My first job ever was working at Crystal Beach Amusement Park, directly across the border in Canada. At the time, I was responsible for running the remote control boats that drifted around a small pond. The object was to remotely steer them through three or four lighthouses that stood about three feet tall. When the boat passed through, the lighthouse would light up at the top. It was a pretty boring job, until one of the boats would break and a customer would complain that the steering mechanism wasn’t working properly. Then it was more aggravating than boring. Having no knowledge of the inner-workings of the miniature crafts, I did my best to tinker with them and somehow got them up and running again. It was a constant battle.
The best part about overseeing the remote control boats was getting a lunch break at noon. I brought a sandwich each day, that I would wolf down in a couple of minutes, before heading over to The Comet rollercoaster. Since I worked at the park, and knew all of the people who ran the rides, I was able to skip to the front of the line (wearing my park uniform – navy blue shirt with red CB crest). Each day I would ride the coaster at noon, never getting bored with that initial free-fall drop. The exhilaration was unparalleled.
Until yesterday, The Comet was merely a distant memory. I came across a Youtube video that allowed me to relive the thrill and excitement of a day gone by. I couldn’t believe that someone had managed to capture the experience and upload a video. Watching the video allowed me to relive the high flying adventure that had been tucked away in my brain for so so long. I couldn’t believe that I recalled every twist and turn. Although the video account is only a smidgen of what it was like to actually ride the coaster, with a little imagination I felt some of the adrenaline rushing back.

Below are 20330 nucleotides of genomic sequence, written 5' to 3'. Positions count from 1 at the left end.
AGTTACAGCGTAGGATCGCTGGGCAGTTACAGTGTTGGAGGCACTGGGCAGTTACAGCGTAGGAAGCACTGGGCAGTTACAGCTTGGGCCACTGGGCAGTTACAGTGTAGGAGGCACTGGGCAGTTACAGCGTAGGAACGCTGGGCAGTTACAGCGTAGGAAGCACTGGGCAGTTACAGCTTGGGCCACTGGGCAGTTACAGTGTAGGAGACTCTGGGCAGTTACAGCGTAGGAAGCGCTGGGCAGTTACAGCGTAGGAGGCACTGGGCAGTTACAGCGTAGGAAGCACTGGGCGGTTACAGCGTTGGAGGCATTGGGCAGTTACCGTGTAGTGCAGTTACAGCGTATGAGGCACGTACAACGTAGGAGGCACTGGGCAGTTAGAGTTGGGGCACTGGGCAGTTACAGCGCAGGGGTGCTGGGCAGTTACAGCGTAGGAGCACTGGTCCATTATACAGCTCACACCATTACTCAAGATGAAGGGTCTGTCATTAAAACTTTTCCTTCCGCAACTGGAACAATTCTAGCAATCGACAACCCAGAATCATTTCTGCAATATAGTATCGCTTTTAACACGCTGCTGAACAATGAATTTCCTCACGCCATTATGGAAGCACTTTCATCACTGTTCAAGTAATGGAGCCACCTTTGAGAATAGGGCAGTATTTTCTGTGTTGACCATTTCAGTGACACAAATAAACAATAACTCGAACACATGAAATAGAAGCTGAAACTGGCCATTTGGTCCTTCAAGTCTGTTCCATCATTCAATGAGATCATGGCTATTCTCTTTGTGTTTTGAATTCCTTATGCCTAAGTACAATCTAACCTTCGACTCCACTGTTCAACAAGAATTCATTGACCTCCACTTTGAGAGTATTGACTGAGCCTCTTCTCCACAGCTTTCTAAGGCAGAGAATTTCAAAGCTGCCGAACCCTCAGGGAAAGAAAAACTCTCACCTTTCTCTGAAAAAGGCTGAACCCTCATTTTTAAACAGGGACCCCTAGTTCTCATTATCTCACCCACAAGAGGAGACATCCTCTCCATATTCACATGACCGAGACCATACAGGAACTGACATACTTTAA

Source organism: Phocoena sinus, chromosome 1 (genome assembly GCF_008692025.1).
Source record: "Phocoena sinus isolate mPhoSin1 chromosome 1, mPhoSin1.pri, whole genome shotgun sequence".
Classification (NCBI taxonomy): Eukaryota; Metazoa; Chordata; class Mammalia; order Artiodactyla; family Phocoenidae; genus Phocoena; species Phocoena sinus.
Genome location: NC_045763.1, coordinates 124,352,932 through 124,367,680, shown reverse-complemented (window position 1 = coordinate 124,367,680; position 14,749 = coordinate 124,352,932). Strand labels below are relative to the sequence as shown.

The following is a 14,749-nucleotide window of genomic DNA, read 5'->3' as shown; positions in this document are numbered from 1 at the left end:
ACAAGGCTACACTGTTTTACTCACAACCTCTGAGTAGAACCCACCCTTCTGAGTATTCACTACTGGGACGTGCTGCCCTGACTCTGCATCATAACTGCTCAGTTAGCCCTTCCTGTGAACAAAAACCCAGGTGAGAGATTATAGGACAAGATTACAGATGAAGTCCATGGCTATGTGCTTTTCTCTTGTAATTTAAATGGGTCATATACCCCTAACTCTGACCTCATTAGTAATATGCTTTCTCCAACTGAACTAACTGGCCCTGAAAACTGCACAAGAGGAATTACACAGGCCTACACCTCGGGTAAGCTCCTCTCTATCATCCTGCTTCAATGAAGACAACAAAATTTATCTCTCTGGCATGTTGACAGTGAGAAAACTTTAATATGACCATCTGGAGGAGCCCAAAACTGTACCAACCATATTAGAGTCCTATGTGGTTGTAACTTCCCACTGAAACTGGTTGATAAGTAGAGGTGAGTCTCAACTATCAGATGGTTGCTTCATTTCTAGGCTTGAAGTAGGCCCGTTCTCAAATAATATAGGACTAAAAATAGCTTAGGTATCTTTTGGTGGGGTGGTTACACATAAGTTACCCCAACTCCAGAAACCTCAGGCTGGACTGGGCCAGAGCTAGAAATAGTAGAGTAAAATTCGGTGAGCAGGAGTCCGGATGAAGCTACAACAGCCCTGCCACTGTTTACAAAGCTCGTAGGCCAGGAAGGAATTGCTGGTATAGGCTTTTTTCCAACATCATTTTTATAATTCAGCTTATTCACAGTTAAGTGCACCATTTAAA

For those who never had a chance to actually ride The Comet, the video does not do the coaster justice, since there’s nothing like actually jumping aboard a giant hybrid (wood and steel) coaster of this nature. Today’s coasters are much bigger, faster, and probably scarier, but back then, there was something to be said about a ride that was rougher and tougher due to its age.
After the park closed in 1989, The Comet was purchased and moved to The Great Escape & Splashwater Kingdom in Queensbury, New York near Lake George (see more).
Following is the video, front seat ride on the comet, Crystal Beach Canada. Video courtesy www.whitedeath.com. Visit the site to purchase Crystal Beach – The Good Old Days book and DVD.